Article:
President Bush and Sen. John F. Kerry, stumping in the Southwest before their final debate Wednesday, assailed each other today on issues ranging from terrorism to energy policy.

Bush sought to capitalize on a remark in which Kerry expressed the desire to curtail the threat of terrorism to that of a "nuisance." The senator from Massachusetts laid out a five-point energy plan and accused Bush of favoring powerful friends in the oil industry over American consumers.

Addressing a rally in Hobbs, N.M., Bush seized on Kerry's comments in a New York Times Magazine interview that was published on Sunday.

"Just this weekend, we saw new evidence that Senator Kerry fundamentally misunderstands the war on terror," Bush said. "Earlier he questioned whether it was really a war at all, describing it as primarily a law enforcement and intelligence-gathering operation, instead of a threat that demands the full use of American power.

"Now, just this weekend, Senator Kerry talked of reducing terrorism to -- quote -- nuisance -- end quote -- and compared it to prostitution and illegal gambling. See, I couldn't disagree more. Our goal is not to reduce terror to some acceptable level of nuisance. Our goal is to defeat terror by staying on the offensive, destroying terrorists, and spreading freedom and liberty around the world."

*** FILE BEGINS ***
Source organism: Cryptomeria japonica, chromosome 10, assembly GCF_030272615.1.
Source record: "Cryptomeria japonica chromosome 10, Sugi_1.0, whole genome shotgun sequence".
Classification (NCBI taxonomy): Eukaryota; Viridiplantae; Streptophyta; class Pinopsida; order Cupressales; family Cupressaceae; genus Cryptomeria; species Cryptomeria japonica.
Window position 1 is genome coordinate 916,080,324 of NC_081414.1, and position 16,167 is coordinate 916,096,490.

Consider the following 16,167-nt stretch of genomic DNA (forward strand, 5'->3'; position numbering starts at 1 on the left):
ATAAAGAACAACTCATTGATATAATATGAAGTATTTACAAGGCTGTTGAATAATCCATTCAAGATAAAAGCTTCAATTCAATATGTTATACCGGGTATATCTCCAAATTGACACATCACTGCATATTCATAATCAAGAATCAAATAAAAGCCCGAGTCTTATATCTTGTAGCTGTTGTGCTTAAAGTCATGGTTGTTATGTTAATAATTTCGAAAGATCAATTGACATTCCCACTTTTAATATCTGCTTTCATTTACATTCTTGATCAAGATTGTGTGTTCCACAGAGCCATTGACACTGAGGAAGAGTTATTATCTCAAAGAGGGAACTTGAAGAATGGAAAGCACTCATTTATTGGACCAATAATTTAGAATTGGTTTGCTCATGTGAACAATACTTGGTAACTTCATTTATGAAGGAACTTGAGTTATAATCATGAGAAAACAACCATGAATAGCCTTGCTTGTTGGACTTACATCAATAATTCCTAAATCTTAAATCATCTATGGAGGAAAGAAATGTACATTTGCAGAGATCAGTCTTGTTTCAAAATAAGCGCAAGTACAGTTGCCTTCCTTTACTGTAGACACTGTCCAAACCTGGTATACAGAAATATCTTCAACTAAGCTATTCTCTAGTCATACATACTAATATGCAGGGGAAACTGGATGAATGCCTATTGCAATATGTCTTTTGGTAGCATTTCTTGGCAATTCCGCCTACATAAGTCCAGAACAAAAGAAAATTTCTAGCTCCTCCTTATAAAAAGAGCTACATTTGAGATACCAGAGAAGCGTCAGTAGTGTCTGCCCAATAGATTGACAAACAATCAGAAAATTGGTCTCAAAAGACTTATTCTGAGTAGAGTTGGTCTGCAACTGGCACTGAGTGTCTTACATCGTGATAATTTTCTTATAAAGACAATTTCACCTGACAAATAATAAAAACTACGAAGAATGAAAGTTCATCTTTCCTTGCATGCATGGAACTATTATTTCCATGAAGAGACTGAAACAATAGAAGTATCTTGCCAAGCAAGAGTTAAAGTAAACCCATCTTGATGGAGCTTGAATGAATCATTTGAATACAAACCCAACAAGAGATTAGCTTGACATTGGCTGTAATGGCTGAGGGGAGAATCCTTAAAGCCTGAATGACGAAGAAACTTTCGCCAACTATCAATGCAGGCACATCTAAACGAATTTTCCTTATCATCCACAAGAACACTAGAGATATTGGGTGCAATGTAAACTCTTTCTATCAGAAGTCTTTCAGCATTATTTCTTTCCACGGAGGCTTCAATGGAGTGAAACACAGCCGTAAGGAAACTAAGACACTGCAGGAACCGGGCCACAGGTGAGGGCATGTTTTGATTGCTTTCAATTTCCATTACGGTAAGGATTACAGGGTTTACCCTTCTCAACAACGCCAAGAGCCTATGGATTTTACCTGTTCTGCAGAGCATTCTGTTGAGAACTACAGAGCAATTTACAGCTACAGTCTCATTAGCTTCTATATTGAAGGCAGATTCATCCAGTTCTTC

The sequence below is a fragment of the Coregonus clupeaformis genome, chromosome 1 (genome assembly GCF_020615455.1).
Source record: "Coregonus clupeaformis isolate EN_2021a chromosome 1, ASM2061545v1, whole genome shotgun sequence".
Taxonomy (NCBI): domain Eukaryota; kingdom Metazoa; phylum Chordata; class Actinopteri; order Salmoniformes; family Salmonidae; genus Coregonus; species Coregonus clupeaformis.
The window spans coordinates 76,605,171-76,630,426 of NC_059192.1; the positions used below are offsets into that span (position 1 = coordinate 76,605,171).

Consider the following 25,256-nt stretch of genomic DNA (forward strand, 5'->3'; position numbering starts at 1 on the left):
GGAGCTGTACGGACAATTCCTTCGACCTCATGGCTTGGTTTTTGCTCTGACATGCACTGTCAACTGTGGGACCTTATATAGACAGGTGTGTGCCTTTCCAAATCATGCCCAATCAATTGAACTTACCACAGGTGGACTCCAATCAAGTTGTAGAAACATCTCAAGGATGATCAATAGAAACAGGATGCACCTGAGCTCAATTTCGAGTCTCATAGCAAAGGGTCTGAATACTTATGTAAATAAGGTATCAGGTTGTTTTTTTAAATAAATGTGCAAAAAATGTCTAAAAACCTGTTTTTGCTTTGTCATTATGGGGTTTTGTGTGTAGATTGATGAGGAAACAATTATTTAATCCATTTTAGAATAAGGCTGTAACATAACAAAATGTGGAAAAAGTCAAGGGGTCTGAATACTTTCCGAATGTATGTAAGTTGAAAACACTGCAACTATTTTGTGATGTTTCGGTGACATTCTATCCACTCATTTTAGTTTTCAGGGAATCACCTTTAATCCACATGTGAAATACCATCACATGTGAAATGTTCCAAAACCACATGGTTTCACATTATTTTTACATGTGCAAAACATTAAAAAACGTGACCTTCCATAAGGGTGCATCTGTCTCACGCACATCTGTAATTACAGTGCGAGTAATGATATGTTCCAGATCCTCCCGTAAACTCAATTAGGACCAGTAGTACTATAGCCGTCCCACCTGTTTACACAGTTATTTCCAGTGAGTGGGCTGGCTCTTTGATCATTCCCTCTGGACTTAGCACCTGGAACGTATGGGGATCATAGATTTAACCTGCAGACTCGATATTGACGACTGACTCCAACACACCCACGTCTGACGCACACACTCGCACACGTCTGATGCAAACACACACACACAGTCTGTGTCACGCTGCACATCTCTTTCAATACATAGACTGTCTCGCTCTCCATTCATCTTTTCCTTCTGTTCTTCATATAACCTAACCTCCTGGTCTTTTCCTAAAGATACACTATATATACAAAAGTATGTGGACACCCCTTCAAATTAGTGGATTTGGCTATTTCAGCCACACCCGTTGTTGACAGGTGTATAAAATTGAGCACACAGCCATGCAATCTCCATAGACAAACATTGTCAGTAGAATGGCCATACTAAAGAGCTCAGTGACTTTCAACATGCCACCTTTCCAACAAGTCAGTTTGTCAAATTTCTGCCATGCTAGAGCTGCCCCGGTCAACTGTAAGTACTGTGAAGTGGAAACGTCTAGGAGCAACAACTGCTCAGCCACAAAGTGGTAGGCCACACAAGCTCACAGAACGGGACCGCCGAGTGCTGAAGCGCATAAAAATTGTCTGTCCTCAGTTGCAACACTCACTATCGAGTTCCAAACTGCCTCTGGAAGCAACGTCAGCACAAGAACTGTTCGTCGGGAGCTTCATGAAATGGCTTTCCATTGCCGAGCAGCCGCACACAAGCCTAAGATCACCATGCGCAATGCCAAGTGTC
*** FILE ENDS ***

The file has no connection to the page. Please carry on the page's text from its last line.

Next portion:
Bush's remarks followed the release of a new political advertisement by the Bush campaign that highlights Kerry's comment and asks, "How can Kerry protect us when he doesn't understand the threat?"

The Kerry campaign responded with its own ad to denounce what it called "the latest distortions from the Bush campaign" and focus on an earlier Bush remark that "I don't think you can win" the war on terrorism.

"Once again, the Bush campaign is insulting the basic intelligence of the public by resorting to tired and desperate tactics to cling to power," said Phil Singer, a spokesman for the campaign of Kerry and his running mate, Sen. John Edwards of North Carolina. "Considering that George Bush doesn't think we can win the war on terror, let Osama Bin Laden escape and rushed into Iraq with no plan to win the peace, it's no surprise that his campaign is distorting every word John Kerry has ever said."

Singer called the ad "a dishonest and disingenuous way to campaign for president and another pathetic attempt to play the politics of fear."